All believers face similar temptations to sin (1 Cor. 10:13), but not all believers experience the same trials of faith. God’s testings are tailor-made for each child of God, and each experience is unique. God never asked Lot to face the tests that Abraham faced. Why? Because Lot was being tempted by the world and the flesh and never grew to the place of maturity that Abraham reached.
In one sense, it is a compliment when God sends us a test; it shows God wants to “promote us” in the “School of Faith.” God never sends a test until He knows you are ready for it.
“Life is difficult,” wrote psychiatrist M. Scott Peck. “Once we truly know that life is difficult – once we truly understand and accept it – then life is no longer difficult.” This is from the book: “The Road Less Traveled.” That is the first lesson we must learn: Expect trials from God, because the Christian life is not easy.
“In the commencement of the spiritual life,” wrote French mystic Madame Guyon, “our hardest task is to bear with our neighbor; in its progress, with ourselves; and in its end, with God.” Our faith is not really tested until God asks us to bear what seems unbearable, do what seems unreasonable, and expect what seems impossible. Whether you look at Joseph in prison, Moses and Israel at the Red Sea, David in the cave, or Jesus at Calvary, the lesson is the same: We live by promises, not by explanations.
Consider how unreasonable God’s request was. Isaac was Abraham’s only son, and the future of the covenant rested in him. Isaac was a miracle child, the gift of God to Abraham and Sarah in response to their faith. Abraham and Sarah loved Isaac very much and had built their whole future around him. When God asked Abraham to offer his son, He was testing Abraham’s faith, hope, and love; and it looked like God was wiping out everything Abraham and Sarah had lived for.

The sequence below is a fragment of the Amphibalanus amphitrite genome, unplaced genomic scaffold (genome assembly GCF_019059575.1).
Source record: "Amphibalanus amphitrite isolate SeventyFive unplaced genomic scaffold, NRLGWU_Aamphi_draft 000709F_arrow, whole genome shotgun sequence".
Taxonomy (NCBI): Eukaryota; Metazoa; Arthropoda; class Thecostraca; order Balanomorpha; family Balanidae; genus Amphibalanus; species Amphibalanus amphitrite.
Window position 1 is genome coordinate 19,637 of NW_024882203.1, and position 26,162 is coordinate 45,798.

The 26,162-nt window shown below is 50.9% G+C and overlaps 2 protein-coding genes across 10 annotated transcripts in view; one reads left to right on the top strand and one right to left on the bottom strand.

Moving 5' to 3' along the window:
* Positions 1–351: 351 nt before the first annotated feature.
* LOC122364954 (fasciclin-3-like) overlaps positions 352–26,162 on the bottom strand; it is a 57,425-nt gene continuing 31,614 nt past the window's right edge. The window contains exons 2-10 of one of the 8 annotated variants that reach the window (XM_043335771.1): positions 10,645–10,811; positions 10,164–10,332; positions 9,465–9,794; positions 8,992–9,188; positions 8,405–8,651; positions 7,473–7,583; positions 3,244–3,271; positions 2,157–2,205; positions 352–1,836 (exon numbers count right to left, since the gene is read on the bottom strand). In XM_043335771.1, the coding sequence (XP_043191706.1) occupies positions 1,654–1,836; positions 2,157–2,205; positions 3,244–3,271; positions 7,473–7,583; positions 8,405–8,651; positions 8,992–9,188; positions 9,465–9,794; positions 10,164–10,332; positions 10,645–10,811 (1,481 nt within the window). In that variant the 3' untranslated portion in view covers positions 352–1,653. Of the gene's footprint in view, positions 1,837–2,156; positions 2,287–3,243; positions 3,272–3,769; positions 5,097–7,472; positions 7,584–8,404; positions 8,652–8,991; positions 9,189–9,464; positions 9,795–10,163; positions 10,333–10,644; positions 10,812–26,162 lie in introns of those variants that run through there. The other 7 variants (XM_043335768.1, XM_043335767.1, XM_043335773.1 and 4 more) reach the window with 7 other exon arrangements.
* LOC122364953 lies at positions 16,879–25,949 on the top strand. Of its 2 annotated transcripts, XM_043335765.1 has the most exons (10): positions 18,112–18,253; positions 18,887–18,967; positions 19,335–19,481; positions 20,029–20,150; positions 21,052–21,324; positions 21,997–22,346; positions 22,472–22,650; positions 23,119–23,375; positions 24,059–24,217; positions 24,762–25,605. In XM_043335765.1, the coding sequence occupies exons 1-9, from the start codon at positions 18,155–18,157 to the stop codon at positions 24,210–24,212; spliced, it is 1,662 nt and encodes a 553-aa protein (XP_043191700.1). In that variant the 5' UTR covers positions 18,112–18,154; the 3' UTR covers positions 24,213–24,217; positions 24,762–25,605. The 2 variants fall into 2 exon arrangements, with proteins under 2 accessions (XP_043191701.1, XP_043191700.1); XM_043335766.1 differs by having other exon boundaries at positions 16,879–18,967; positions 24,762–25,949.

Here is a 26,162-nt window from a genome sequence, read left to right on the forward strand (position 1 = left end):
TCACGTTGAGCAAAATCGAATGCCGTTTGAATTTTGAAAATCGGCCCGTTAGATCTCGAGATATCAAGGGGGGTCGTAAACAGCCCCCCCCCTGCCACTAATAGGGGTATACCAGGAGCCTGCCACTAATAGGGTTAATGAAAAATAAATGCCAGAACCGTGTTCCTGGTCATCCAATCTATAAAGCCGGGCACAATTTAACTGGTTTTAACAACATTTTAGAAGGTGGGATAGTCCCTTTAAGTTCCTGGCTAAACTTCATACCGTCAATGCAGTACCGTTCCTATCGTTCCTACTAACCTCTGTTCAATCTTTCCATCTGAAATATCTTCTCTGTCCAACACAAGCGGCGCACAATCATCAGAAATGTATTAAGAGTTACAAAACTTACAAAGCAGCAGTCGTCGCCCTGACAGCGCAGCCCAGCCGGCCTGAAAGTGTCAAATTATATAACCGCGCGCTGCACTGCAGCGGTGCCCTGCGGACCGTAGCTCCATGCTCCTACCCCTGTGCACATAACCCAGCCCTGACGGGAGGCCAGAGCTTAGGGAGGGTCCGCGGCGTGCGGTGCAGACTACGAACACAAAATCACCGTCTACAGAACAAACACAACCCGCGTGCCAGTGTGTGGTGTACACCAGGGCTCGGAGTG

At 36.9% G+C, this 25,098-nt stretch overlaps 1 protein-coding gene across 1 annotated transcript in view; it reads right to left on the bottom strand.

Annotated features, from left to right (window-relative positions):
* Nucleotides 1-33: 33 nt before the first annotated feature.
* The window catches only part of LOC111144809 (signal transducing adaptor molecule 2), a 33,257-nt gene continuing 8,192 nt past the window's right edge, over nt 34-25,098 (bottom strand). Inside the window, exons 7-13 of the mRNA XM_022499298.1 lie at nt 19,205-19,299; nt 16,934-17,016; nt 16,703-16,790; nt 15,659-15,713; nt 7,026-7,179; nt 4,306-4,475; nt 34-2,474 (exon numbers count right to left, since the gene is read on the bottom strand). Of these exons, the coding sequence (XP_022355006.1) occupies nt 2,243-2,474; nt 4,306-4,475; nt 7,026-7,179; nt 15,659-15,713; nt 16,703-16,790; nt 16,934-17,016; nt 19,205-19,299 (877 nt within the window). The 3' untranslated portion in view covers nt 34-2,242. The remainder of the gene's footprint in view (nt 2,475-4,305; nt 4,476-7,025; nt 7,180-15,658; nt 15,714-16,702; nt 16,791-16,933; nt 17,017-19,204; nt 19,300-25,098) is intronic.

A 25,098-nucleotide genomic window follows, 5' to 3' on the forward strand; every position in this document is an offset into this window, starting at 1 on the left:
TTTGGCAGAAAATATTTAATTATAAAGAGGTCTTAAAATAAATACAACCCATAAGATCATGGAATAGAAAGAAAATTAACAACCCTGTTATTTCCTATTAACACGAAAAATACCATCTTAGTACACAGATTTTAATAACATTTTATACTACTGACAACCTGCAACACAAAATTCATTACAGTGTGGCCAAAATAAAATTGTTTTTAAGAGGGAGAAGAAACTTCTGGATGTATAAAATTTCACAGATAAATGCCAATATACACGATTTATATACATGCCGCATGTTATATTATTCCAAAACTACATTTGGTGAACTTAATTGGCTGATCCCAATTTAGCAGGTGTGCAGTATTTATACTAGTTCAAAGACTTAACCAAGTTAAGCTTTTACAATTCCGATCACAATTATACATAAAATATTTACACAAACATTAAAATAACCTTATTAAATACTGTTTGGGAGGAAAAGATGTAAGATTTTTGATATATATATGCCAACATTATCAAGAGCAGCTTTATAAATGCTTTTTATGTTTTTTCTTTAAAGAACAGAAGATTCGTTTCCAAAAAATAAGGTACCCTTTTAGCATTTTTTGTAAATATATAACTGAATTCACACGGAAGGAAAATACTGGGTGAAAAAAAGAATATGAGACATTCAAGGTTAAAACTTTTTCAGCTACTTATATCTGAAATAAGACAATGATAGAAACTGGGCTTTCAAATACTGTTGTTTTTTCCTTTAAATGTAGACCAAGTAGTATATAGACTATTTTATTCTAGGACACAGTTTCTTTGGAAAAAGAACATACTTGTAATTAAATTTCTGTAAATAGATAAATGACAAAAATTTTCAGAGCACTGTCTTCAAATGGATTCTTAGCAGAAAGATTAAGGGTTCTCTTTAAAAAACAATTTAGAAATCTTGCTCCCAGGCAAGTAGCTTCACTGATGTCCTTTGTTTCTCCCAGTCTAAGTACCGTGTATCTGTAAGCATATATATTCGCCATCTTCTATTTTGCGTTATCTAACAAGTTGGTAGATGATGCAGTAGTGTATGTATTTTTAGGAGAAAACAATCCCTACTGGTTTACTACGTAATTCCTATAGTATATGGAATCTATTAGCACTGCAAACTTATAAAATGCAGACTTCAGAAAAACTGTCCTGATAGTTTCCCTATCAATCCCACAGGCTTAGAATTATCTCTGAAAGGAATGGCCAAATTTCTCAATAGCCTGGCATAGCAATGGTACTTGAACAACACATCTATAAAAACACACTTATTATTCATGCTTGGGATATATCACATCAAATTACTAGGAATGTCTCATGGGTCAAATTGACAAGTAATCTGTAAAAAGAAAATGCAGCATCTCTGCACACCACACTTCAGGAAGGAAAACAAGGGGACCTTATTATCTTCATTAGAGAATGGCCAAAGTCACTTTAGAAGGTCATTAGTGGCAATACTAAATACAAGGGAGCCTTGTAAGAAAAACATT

When God sends a trial to us, our first response is usually “Why, Lord?” and then, Why me?” Right away, we want God to give us explanations. Of course, we know that God has reasons for sending tests – perhaps to purify our faith (1 Peter 1:6-9), or perfect our character (James 1:1-4), or even to protect us from sin (2 Cor. 12:7-10) – but we fail to see how these things apply to us. The fact that we ask our Father for explanations suggests that we may not know ourselves as we should or God as we should.
Abraham heard God’s word and immediately obeyed it by faith. He knew that God’s will never contradicts God’s promise, so he held on to the promise “in Isaac shall thy seed be called” (Gen. 21:12). Abraham believed that even if God allowed him to slay his son, He could raise Isaac from the dead (Heb. 11:17-19). Faith does not demand explanations; faith rests on promises.
Abraham told the two servants, “I and the lad will go yonder and worship, and come again to you” (Gen. 22:5). Because he believed God, Abraham had no intentions of bringing back a corpse! It has been pointed out that Abraham believed God and obeyed Him when he did not know where (Heb. 11:8), when he did not know when (vv. 9-10, 13-16), when he did not know why (vv. 17-19).
There are two statements in our Old Testament reading which reveal the emphasis of this passage: “God will provide Himself a lamb for a burnt offering” (v. 8); and “The Lord will provide” (v. 14). As he climbed Mount Moriah with his son, Abraham was confident that God would meet every need.
On what could Abraham depend? He certainly could not depend on his feelings, for there must have been terrible pain within as he contemplated slaying his son on the altar. He loved his only son, but he also loved his God and wanted to obey Him.
Nor could Abraham depend on other people. Sarah was at home, and the two servants who accompanied him were back at the camp. We thank God for friends and family members who can help us carry our burdens, but there are some trials in life that we must face alone. It is only then that we can see what our Father really can do for us!
Abraham could depend on the promise and provision of the Lord. He had already experienced the resurrection power of God in his own body (Rom. 4:19-21), so he knew that God could raise Isaac from the dead if that was His plan. Apparently no resurrections had taken place before that time, so Abraham was exercising great faith in God.